As a kid, I carried a wind-up toy I called Little Chick most everywhere. Those were the days post-Honey Bear, meaning I still slept with my stuffed bear every night. I cried and pitched a fit if I couldn’t find him, but I didn’t keep him constantly tucked under my arm, squishing the stuffing out of his middle like I once had. Little Chick fit my hand, was a sunny yellow, my favorite color. Little Chick didn’t appear to be a security blanket. He did stuff. He hopped. He gave me autonomy because I could pocket him. A particularly tight fitting pair of jeans finally broke his legs, so he never hopped again, but he had hopped once.
His only downside was he didn’t float. I thought he had passed the float test—placing him on the water’s surface, holding my hand beneath him in case he sunk. Maybe he had just enough air stored in his plastic body, maybe a boat wake tipped him over, maybe the weight of his gears got to be too much and took him down. That was ok. I had an extra Little Chick or two, a good supply. That winter when the water was low, I recovered him from where he was stuck in the mud. He was my favorite and fit in my pockets best.
But then my grandfather let me build to keep me occupied. By then Little Chick’s legs had broken completely off, so he rolled into the fire and burn his head just above his right googly eye before I could save him. Then I didn’t know what to do. We were camping at a Rock Show, where my grandparents sold gems and minerals, at Wind Creek State Park. I only had Honey Bear and Little Chick and a wind-up goose with me. Who should I turn to? Honey Bear would make me look like a baby and stuffed animal wasn’t great for playing creeks. And the goose was a goose, not very congenial, he reminded me of the real goose at home that pecked at my eyes when I didn’t pull the crust of wonder bread out of the bag fast enough. I tried rubbing away the black burn. That helped but he still looked bad: no legs, mud encrusted belly, brown spot burnt on his head. He looked worse than the tiny green Tupperware bunny with one ear gnawed off that I carried on days I needed to be very surreptitious with the small thing I had to have with me. I carried the goose for a few hours but gave up after not being able to conjure up any warm feelings for him. I tried going for a walk all by myself, but I felt naked and unsure. I cleaned up Little Chick and told him I loved him anyway, but it wasn’t the same. I didn’t feel quite right as if his brokenness made me more vulnerable.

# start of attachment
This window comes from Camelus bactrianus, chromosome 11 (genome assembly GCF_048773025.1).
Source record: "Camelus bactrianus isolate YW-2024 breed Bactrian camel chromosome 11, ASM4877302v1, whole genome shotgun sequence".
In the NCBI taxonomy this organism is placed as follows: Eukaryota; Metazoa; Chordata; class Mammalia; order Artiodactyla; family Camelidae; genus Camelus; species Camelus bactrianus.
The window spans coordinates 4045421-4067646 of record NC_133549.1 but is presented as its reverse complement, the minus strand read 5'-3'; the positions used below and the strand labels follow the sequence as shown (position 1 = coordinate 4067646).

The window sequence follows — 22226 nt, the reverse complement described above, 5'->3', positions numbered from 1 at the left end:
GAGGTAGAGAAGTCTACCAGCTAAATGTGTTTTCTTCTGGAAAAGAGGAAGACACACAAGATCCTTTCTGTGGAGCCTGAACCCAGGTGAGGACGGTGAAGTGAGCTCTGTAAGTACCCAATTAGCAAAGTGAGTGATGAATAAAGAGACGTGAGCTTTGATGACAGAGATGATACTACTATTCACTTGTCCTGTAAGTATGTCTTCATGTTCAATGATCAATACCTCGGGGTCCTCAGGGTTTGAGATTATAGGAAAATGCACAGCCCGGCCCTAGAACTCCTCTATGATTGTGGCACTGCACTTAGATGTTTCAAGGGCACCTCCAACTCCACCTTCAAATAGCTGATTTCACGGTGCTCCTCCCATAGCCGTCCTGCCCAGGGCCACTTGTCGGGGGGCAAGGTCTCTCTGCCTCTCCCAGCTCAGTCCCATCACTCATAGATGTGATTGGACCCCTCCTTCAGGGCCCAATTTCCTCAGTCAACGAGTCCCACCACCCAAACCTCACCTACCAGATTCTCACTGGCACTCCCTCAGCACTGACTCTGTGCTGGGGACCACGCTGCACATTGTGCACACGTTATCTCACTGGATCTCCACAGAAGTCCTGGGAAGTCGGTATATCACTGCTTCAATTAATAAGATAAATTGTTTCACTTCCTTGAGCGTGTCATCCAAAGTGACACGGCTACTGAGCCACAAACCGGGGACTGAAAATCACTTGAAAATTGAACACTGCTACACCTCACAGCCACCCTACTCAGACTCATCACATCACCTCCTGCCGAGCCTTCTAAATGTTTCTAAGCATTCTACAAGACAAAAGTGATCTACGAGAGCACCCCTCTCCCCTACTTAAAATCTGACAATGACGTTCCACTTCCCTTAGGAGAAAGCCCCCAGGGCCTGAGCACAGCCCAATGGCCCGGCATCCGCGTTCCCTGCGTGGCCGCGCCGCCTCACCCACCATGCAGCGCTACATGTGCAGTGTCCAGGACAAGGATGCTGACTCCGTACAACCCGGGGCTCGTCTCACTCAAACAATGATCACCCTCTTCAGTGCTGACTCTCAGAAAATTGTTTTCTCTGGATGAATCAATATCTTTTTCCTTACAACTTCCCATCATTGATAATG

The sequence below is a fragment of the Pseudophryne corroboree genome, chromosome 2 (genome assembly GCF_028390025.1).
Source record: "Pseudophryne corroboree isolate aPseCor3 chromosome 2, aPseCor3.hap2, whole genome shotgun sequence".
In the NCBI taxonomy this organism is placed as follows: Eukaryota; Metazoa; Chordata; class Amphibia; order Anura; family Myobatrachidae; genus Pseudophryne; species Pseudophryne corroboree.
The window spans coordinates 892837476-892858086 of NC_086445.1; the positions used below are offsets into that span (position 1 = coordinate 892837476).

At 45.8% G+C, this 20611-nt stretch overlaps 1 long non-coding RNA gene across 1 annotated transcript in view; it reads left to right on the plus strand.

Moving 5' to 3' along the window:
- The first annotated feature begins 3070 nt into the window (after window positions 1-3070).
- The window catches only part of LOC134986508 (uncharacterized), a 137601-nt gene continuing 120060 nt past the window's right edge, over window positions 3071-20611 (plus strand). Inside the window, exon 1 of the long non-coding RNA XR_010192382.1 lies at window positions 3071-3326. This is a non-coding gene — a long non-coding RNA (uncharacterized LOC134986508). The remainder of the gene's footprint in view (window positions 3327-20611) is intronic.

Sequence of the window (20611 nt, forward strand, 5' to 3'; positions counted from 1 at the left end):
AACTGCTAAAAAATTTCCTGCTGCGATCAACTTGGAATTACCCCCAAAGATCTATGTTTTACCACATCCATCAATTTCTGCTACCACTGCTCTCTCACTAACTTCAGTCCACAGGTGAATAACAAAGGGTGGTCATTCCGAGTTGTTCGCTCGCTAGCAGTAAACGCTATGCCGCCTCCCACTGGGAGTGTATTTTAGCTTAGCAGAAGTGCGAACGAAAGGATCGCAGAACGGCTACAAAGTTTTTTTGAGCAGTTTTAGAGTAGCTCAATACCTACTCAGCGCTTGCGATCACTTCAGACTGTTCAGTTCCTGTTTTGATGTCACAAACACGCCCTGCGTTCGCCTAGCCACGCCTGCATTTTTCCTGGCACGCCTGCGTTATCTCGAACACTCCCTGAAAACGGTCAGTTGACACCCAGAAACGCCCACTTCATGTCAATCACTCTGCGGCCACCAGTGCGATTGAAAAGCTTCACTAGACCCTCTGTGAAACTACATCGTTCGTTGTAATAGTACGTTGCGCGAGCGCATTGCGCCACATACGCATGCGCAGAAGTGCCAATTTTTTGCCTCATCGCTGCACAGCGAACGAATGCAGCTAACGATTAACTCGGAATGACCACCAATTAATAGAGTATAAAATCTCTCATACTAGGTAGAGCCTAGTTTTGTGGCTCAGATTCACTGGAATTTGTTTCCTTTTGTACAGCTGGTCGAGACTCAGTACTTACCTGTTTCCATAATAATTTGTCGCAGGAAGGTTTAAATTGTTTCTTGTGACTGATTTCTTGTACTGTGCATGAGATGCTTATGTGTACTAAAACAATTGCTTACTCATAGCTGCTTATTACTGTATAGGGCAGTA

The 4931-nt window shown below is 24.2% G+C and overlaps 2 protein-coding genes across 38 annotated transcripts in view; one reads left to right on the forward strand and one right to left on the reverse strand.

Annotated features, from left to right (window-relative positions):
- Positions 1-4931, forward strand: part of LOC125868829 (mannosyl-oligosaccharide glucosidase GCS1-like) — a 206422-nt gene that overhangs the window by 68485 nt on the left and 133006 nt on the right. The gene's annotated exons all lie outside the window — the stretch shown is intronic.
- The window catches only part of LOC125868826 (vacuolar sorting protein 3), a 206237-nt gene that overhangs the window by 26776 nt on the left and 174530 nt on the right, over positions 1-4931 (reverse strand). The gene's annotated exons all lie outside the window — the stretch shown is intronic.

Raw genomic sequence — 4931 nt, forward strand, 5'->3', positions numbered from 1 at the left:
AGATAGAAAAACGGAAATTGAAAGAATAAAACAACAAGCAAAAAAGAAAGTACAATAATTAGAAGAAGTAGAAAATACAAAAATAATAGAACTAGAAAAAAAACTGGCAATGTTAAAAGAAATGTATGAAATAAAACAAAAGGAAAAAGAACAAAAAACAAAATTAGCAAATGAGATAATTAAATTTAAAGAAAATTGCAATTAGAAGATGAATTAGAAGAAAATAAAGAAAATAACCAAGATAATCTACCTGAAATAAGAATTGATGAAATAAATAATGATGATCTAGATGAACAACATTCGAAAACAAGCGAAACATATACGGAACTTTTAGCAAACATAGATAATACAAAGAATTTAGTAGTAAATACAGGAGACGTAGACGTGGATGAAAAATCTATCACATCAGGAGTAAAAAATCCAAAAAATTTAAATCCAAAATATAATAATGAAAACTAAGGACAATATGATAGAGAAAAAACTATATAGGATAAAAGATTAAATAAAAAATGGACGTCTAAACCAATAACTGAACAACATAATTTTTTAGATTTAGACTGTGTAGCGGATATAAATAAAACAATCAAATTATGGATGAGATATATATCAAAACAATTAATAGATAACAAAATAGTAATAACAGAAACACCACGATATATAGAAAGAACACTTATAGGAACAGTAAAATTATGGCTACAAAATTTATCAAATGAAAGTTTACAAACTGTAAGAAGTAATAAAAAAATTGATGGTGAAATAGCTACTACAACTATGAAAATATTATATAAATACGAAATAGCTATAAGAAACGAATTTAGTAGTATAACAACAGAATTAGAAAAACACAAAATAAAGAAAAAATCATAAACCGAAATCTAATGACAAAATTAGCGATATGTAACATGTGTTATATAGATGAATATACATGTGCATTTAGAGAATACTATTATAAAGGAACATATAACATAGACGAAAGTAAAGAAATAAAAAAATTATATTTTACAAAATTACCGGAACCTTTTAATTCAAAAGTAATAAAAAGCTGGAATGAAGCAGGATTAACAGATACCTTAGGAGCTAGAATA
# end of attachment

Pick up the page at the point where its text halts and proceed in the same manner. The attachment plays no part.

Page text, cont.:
I’d like to say I got over my need for a small thing in my hand that weekend. I didn’t. I tried. I gave Honey Bear to my grandmother when I turned sixteen, but I took him back when I turned 26. He is my bed still. And now I can’t leave the house without lip gloss. I feel the same anxiety of choosing the right tube for the day as I did choosing between Little Chick and the one-eared rabbit. I have other wind-up toys. But Little Chick, The Little Chick without legs and with the burn head and mud gummed gears, is the one that still makes me feel the most tender.